The tilled plots in the foreground of this photo had considerable soil loss and runoff during intense spring rains. The tilled soil surface was susceptible to raindrop impact, causing erosion and surface crusting. The crop residue on the no-till plots in the background absorbed raindrop impact and allowed more water to infiltrate into the soil. With the improved soil structure, the crop is healthier in the no-till.
Crop residue absorbs raindrop impact and keeps the wind off the soil surface.
- This reduces soil particle detachment, reducing erosion from the forces of water and wind.
- By protecting the soil surface, surface crusting is also reduced, improving infiltration and decreasing runoff.
- This effect conserves soil and water and reduces risks to the environment.
- The residue mulch further conserves water by reducing evaporation from the soil surface.
- The decaying residue feeds soil microbes and earthworms, cycling the nutrients and building soil structure.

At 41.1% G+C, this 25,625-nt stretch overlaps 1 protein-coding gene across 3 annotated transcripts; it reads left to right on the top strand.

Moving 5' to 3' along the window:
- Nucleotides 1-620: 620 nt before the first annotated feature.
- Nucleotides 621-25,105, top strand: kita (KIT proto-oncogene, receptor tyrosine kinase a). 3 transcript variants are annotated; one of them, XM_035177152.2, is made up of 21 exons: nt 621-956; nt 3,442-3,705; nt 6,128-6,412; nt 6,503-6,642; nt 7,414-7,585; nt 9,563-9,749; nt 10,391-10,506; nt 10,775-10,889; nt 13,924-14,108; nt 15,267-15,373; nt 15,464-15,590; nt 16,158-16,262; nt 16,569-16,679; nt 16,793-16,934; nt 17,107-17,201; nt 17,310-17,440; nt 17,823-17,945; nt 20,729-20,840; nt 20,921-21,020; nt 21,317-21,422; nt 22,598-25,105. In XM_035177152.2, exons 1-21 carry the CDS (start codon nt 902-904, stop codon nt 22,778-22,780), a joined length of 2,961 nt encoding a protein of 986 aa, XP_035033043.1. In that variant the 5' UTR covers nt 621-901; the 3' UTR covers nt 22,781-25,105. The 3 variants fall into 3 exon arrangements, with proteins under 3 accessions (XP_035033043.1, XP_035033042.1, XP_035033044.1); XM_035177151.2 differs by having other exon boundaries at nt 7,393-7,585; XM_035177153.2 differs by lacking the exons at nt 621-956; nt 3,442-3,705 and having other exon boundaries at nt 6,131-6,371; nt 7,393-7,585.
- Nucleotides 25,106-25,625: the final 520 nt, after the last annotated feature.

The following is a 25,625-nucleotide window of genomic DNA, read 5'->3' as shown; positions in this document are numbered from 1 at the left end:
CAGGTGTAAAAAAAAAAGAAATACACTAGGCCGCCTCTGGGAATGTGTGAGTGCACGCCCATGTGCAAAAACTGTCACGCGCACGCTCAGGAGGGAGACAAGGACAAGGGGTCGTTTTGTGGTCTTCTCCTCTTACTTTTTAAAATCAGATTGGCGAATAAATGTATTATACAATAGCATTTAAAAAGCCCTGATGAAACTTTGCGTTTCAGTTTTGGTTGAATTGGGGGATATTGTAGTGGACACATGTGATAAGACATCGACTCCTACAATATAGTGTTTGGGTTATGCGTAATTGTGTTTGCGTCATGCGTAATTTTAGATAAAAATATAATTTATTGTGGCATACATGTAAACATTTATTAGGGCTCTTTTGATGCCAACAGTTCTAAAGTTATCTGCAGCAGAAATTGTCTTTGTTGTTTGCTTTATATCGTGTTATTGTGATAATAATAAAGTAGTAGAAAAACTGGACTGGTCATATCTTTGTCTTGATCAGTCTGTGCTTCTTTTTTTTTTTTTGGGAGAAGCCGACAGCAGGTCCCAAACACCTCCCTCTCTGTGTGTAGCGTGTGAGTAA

Crop residue must be properly managed year-round to provide the benefits without interfering with crop production.
- CropWatch (archived 2007): Harvest and residue management
- CropWatch (archived 2007): Considerations for the harvest of corn stover
- Iowa State University: Residue Management & Cultural Practices
- The Value of Residue by Mark Watson of Notill Org.
- USDA NRCS: Crop Residue Removal for Biomass Energy Production
Information presented within the soil & water management section of this Water Web site has been reviewed by University of Nebraska–Lincoln Cropping Systems Team members Richard Ferguson, Paul Jasa and Jim Schneider.